There’s an interesting side note to the story of this app’s development, too. Occipital had once abandoned Android development when it started back in 2008, citing performance issues. As Co-founder Jeff Powers wrote then:

Objective-C kills the Java implementation on Android.  It’s almost exactly 100 times faster.  Note that I’m unsure if the memory allocation is included in the timing, so a more conservative statement is that Objective-C can run a tight loop 50 times faster than the Dalvik JVM.  It’s also true that real applications aren’t full of tight loops, and a real Android application won’t be 50 times slower than an iPhone counterpart.  Nevertheless, all else being equal, it will be slower, and potentially a lot slower.

For now, we’re sadly going to put our Android development on hold and switch to iPhone, and keep an eye out for performance improvements.

Today, Android is finally ready for an app like this. “Only now has the OS come around enough to make this even possible (thanks to the NDK and Open GL),” explains Powers.

Android users buying new phones will soon get a built-in panoramic photo capture app of their own with Ice Cream Sandwich’s (Android 4.0) default camera app. But 360 Panorama will work on almost any device made in the last two years, running Gingerbread (Android 2.3) and up.

You can grap the new app this morning for 99 cents from


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Google Places gives virtual tours of shops, businesses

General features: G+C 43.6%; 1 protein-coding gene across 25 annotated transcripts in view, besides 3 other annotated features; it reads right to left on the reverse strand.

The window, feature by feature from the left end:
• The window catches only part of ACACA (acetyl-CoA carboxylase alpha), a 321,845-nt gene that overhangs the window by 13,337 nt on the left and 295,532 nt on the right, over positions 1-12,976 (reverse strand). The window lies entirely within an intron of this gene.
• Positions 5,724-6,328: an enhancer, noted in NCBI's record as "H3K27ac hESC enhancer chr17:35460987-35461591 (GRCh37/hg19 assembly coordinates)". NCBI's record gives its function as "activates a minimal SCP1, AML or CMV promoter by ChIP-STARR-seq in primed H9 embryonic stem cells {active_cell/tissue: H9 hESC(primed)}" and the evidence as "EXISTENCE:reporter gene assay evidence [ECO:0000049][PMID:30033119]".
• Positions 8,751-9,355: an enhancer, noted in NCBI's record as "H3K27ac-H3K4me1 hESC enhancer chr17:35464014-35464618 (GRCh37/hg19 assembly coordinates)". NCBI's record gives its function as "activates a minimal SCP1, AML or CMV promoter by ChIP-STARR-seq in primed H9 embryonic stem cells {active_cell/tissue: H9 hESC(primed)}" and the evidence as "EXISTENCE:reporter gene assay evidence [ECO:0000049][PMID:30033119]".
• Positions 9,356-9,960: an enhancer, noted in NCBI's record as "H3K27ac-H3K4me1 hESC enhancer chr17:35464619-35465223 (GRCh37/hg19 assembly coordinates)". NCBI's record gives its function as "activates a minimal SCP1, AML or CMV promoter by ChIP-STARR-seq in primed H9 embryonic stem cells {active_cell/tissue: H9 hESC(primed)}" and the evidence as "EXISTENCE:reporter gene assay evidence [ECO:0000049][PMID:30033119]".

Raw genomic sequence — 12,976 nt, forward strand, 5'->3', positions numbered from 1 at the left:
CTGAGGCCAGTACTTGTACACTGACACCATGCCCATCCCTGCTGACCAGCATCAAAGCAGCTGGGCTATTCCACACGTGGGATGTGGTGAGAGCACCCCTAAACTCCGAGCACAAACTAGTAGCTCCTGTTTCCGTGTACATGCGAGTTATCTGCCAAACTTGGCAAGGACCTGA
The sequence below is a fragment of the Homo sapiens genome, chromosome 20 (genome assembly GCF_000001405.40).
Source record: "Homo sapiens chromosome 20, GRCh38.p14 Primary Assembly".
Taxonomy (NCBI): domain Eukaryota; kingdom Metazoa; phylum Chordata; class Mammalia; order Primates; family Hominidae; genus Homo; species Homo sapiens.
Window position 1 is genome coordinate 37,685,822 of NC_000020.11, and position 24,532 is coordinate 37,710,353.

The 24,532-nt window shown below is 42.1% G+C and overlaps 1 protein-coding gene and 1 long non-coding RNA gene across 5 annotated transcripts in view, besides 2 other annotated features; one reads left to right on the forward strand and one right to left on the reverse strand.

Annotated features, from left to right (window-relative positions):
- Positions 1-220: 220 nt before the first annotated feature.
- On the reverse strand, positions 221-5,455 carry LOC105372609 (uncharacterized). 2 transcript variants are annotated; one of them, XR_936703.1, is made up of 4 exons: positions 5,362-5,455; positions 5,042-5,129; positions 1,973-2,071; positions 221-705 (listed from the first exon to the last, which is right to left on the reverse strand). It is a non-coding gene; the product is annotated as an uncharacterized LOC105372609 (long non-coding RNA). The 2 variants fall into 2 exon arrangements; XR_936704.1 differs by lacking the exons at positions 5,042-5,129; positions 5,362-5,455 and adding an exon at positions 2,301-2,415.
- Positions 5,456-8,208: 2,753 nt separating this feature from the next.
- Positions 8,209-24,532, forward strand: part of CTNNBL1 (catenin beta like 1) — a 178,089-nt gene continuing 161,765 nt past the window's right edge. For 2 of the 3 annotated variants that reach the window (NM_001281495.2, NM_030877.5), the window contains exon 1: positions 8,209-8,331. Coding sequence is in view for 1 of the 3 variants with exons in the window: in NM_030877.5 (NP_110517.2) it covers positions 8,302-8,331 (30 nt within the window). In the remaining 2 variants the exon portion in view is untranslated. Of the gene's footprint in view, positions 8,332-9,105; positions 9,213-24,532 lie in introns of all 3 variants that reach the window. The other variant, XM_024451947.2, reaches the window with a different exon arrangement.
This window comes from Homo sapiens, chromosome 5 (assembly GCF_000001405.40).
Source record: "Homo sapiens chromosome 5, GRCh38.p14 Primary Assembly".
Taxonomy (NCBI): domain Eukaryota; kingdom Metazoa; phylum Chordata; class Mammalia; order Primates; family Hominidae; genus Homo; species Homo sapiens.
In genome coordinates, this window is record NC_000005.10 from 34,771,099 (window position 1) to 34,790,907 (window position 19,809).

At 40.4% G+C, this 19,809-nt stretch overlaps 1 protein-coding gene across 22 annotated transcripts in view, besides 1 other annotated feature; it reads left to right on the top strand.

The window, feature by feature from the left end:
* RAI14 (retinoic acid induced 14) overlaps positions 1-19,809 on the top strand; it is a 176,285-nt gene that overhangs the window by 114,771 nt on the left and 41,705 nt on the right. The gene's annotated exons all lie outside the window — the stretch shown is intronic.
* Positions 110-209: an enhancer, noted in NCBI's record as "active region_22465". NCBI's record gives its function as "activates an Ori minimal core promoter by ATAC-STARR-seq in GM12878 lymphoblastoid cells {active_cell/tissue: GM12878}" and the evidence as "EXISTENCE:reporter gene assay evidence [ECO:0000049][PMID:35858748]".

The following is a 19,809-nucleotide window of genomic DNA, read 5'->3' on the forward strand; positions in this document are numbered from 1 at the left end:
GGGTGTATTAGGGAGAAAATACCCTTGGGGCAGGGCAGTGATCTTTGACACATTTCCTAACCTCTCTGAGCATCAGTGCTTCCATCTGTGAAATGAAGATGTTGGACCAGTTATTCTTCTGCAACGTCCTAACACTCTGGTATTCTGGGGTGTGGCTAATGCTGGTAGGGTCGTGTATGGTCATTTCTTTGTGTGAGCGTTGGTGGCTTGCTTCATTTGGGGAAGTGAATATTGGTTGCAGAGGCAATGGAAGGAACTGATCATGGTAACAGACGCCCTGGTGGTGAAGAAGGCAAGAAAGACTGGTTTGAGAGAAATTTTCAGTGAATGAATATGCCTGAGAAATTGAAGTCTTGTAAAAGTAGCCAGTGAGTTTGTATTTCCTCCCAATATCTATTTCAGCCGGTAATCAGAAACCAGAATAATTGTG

Google streets and virtual tours

Google Street View is to come in from the cold, allowing users to snoop around inside shops and business with a newly launched service called Google Places.

Google has been working on the service, which allows businesses to opt in and allow potential customers to have a peek around through a series of online 360-degree panoramas, since April 2010.

The service is currently being rolled out in major cities in London and Paris, as well as major cities in the US, Australia and New Zealand.

Customer-facing businesses such as restaurants, hotels, shops, gyms, salons and garages can apply for a Google Places listing via an online portal, and the search giant will send photographers to create the panoramas.

Despite Google Places being opt-in, the news has already prompted some to question the privacy implications of the new service, fearing that customers could be caught shopping in places they shouldn’t be, or vital information could be disclosed that could aid criminals or terrorists.

Google seeks to allay these fears on its Google Places FAQ page.

“We’ll either run the 360-degree imagery through our state of the art blurring technology to blur out faces of any employees and customers who appear in the imagery or we won’t publish the still photos if people are in view,” it says, adding: “Business photos capture nothing different to what a customer would see by visiting the business in real life.”

The first business to get the Places treatment is Comics Toons N Toys, a comic book store in Tustin, California. Potential customers can explore the shop using the now-familiar Street View-style navigation arrows.